I have another expensive hobby which is flying airplanes. That is a money sink if there ever was one, and I spent way more money on that hobby than I have on this mainframe project. This is interesting as I do not even fly a lot compared to pilots e.g. in the US. Flying requires a lot of theoretical knowledge, but you cannot get your license without actually flying an airplane. You cannot get a CCIE without logging into a switch, and you cannot learn a new language without speaking it.

Mainframes are like that as well. There is not a particular single thing that makes mainframes so interesting. You can run COBOL on Linux if you want, and IBM could sell you z/OS in an emulator if they wanted. The interesting thing about mainframes is the full platform. From reliable hardware to OSes that have been taught how to use the reliability features of the platform. To learn about this ecosystem you need to study the theoretical but also be hands-on and feel how things work together.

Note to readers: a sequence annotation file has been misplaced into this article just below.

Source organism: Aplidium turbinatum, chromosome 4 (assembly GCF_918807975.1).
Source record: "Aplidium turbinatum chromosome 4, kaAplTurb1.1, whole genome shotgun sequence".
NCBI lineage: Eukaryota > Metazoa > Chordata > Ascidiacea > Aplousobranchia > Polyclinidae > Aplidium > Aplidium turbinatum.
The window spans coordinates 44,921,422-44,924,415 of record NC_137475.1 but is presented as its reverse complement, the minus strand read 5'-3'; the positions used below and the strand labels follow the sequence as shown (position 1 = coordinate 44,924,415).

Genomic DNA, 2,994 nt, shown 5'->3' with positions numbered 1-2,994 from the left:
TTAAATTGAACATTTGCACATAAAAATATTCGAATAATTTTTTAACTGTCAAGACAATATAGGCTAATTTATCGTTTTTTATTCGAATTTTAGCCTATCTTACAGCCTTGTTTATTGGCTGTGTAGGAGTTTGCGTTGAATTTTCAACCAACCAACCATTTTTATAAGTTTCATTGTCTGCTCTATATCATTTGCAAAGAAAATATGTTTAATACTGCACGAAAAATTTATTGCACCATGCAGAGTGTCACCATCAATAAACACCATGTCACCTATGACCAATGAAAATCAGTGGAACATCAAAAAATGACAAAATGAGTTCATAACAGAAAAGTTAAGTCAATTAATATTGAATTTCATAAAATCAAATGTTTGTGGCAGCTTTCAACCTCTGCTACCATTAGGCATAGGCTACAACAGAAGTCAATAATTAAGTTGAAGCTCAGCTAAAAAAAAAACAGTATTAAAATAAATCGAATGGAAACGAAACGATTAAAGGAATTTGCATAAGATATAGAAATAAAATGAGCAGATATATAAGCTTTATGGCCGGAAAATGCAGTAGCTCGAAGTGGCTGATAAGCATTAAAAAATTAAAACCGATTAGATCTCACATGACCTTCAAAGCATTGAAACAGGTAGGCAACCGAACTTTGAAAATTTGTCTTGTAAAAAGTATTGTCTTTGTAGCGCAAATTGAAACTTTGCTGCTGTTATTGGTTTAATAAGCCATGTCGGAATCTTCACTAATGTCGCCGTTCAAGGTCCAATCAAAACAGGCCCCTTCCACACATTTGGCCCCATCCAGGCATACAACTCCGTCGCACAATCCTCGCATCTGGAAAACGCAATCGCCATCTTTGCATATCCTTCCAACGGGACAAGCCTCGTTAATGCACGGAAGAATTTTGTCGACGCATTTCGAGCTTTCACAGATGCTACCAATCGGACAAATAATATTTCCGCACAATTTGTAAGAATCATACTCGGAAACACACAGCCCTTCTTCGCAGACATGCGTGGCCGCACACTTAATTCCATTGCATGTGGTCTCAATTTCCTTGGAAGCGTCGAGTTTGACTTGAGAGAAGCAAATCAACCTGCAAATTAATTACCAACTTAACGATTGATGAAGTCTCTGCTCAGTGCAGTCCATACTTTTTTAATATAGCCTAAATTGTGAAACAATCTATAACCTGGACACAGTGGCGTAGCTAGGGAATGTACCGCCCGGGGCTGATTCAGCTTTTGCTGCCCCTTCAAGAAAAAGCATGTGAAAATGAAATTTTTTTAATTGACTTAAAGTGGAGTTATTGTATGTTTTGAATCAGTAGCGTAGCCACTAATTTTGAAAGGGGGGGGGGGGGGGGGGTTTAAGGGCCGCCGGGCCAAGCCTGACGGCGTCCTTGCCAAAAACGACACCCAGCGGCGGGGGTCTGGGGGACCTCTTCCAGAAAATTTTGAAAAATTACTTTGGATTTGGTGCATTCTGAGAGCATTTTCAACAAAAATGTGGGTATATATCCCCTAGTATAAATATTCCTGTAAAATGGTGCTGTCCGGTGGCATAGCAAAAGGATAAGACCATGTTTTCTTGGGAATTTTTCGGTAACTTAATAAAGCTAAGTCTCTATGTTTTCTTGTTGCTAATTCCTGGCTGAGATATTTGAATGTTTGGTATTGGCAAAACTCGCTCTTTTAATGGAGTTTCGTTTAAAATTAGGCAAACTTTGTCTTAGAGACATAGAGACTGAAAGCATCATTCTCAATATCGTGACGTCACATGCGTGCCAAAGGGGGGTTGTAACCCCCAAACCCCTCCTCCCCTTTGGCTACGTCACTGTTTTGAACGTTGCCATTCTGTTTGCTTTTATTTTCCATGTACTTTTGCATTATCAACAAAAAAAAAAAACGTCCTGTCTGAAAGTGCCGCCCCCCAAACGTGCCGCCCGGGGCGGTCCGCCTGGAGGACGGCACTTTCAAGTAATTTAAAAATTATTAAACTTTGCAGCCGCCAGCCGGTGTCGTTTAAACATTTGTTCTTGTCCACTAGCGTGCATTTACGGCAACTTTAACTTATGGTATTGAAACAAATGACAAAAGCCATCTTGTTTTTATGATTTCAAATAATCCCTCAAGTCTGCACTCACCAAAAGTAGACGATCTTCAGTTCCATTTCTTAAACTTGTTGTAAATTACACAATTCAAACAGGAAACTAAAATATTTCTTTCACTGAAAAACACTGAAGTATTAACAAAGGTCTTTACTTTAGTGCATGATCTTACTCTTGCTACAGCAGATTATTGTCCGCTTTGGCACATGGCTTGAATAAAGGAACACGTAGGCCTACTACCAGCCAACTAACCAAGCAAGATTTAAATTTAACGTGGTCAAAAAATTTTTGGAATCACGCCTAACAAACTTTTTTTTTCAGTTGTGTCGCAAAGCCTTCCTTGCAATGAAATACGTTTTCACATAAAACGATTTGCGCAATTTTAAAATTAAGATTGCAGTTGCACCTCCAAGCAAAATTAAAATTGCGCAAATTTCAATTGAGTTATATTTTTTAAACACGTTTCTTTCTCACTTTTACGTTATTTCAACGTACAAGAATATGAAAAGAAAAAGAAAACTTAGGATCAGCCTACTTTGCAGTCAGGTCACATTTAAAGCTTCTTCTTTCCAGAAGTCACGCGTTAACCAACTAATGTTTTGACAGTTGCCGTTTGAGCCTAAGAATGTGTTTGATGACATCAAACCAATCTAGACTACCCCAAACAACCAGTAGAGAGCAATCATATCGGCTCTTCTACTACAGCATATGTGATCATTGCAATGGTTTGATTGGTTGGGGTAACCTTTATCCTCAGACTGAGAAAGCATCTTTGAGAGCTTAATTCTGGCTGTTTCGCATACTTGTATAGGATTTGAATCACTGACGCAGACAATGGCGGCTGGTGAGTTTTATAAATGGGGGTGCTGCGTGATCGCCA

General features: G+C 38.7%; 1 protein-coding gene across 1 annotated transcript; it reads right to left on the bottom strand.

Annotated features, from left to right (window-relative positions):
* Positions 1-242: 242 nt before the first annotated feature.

Finally, there are courses that do teach you these skills - companies are probably quite heavy users of these to train new mainframe engineers - but they tend to run you $10,000 per course. In that light, the price I paid for the z114 is not that extreme.

It is still a lot of money though, but living in Switzerland I do not need a car so I tell myself it is from that fund ;-).

Why? Can't you just emulate it?

I touched on this a bit in the previous section. You can definitely emulate the S/390 architecture. Hercules is an amazing emulator for doing just that. However the mainframe is so much more than the CPU and the memory.

Mainframes for example have these things called Support Elements which more or less is how you configure them, set up hardware virtualization partitions (called LPARs), configure workload scheduling, and set up what PCIe card belongs to where. Emulating the CPU of the mainframe would not expose you to any of those very crucial tasks.